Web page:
• up receiving prison sentences. As for Jenkins, he  was headed for a twenty-five year stay in prison,  

  • where many of the people he had convicted  were likely not so happy to see him.

  • The truth usually comes to light  - but sometimes it's too late.

  • It was 1940 in County Tipperary, Ireland,  

  • and the central-Irish town was about to be  rocked by a shocking murder. Mary McCarthy,  

  • also known as Moll, was an unmarried woman with  seven children by six fathers who made a living  

  • off sex work. Her controversial profession  led to her home being targeted for arson,  

  • but everyone was still shocked when she turned up  dead, found with two gunshot wounds to her head  

  • delivered by the nephew of her landlord. Harry  Gleeson was suspected of being the father of her  

  • youngest child, and suspicion soon fell on him. He  claimed innocence, but he was quickly charged and  

  • convicted. Justice was swift in those days, and  Gleeson was hung only six months after the murder.

  • That was far from the end of the story.

  • Sean McBride, Gleeson's lawyer, didn't give  up the fight after his client was executed.  

  • Decades later, a friend of Gleeson's put together  a book detailing all the flaws in the case.  

  • Among them, the murder happened on a date when  Gleeson had an alibi, the landlord wasn't called  

  • as a witness, and the local Garda engineered  a false confrontation between Gleeson and two  

  • of McCarthy's children. They had even failed to  enter the local shotgun register into evidence,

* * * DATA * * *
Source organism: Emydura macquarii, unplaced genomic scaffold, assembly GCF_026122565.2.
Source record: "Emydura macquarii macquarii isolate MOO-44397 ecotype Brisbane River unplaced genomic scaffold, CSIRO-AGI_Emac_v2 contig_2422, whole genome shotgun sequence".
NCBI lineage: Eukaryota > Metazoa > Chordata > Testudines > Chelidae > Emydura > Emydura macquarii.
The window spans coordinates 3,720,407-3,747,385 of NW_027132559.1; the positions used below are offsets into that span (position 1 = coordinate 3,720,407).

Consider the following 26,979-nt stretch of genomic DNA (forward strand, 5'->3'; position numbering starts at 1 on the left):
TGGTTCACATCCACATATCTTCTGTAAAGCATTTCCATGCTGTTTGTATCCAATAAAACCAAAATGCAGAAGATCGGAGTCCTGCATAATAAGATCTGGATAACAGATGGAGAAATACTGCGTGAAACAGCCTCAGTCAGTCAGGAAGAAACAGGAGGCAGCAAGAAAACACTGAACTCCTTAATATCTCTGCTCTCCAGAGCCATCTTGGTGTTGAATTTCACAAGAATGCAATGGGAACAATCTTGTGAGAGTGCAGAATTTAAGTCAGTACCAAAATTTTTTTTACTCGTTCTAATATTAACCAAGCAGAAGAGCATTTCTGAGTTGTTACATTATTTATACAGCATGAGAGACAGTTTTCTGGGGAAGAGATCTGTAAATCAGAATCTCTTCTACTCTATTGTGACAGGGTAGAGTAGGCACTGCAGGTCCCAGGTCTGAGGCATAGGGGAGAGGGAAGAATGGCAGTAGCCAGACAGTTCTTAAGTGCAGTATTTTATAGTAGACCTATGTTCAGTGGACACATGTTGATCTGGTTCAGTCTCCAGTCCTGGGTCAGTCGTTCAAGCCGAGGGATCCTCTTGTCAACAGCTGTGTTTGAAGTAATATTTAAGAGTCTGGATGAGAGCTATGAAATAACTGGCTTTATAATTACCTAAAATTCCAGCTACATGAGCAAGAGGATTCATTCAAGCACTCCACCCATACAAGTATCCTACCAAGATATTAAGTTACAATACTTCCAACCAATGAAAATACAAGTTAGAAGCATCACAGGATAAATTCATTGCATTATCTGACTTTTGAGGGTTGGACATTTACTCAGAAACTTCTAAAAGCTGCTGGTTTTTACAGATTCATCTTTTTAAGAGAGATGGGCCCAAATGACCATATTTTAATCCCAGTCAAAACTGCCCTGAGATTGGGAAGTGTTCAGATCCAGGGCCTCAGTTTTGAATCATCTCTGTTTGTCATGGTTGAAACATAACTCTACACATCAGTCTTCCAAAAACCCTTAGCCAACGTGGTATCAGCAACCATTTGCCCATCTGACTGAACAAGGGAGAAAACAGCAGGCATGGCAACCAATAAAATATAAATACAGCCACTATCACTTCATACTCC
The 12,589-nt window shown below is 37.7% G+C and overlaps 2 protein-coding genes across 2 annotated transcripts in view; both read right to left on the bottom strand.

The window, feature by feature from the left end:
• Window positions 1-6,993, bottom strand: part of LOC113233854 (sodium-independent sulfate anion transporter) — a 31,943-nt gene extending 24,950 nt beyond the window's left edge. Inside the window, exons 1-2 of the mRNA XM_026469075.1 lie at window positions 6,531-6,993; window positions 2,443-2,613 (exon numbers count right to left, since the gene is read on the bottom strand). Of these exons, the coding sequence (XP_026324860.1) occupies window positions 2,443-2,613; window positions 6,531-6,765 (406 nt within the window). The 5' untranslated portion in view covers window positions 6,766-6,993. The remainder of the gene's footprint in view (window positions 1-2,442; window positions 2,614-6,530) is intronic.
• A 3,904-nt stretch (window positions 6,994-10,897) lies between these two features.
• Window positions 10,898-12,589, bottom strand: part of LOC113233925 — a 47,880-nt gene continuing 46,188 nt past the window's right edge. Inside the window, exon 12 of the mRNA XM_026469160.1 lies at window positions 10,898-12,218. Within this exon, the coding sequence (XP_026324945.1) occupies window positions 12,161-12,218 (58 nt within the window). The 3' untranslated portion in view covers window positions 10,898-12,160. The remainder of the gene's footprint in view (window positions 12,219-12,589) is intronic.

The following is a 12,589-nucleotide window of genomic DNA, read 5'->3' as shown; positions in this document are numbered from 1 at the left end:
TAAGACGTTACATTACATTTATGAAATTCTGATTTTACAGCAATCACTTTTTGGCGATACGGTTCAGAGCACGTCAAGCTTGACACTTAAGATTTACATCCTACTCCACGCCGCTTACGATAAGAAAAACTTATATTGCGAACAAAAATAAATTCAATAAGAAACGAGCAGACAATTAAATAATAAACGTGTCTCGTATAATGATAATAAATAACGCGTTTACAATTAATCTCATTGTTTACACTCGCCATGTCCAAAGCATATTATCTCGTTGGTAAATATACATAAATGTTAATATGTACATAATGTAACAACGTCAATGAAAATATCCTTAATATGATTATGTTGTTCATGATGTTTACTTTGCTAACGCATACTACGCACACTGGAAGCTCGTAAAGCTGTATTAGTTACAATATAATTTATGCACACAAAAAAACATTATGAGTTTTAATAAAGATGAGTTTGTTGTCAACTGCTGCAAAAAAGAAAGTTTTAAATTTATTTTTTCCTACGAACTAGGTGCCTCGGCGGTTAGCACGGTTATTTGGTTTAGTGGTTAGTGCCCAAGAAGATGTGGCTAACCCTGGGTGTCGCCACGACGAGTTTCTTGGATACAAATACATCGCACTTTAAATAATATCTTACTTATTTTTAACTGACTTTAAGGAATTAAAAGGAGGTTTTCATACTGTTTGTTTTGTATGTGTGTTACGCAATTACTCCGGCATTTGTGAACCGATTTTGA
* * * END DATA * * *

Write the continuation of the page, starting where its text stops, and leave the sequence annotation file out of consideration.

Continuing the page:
• which could have helped Gleeson's caseThe suppression of the register and the  

  • alibi was enough, and the President of Ireland  issued a posthumous pardon to Gleeson in 2013.

  • The next case nearly took down an  entire major police department.

  • New York State Trooper David L. Harding was an  ambitious man, and he was looking to move up  

  • to the CIA. When he was asked in an interview if  he was willing to break the law for his country,  

  • he didn't wait - he answered yes and proudly  announced that he had fabricated evidence  

  • to convict people he knew were guilty  as an officer. The CIA wasn't pleased.  

  • They notified the Justice Department  and an investigation began - and what  

  • they found was shocking. In Central New  York, a massive conspiracy of fraudulent  

  • convictions and falsified evidence  had been taking place for years.

  • It had even ruined people's lives.

  • Two false murder convictions were quickly  uncovered. One man, John Spencer, had been booked  

  • into a police precinct. The police then lifted  his fingerprints off surfaces in the precinct  

  • and attached them to evidence cards, using  that to convict him of murder. Another suspect,  

  • Shirley Kinge, was convicted of burglary and  arson in a horrible quadruple-murder case  

  • that her son was implicated in. While she did  possess a stolen credit card from the home,  

  • the evidence against her was mainly falsified  fingerprints. Not only did what came to be known  

  • as the New York Police Troop C Scandal lead to  five officers being charged and three convicted,  

  • but every conviction involving  the unit had to be reinvestigated.

  • For more on shocking police behavior, check  outWeird Times Police Arrested Kids”,  

  • or watchThis Happens to Drugs Confiscated  By Policefor an in-depth look at the system.

The police have the suspect dead to rightsThey say they've interrogated him for hours,  

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Shocking Cases of Cops Planting Evidence

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    林宜悉 posted on 2021/01/23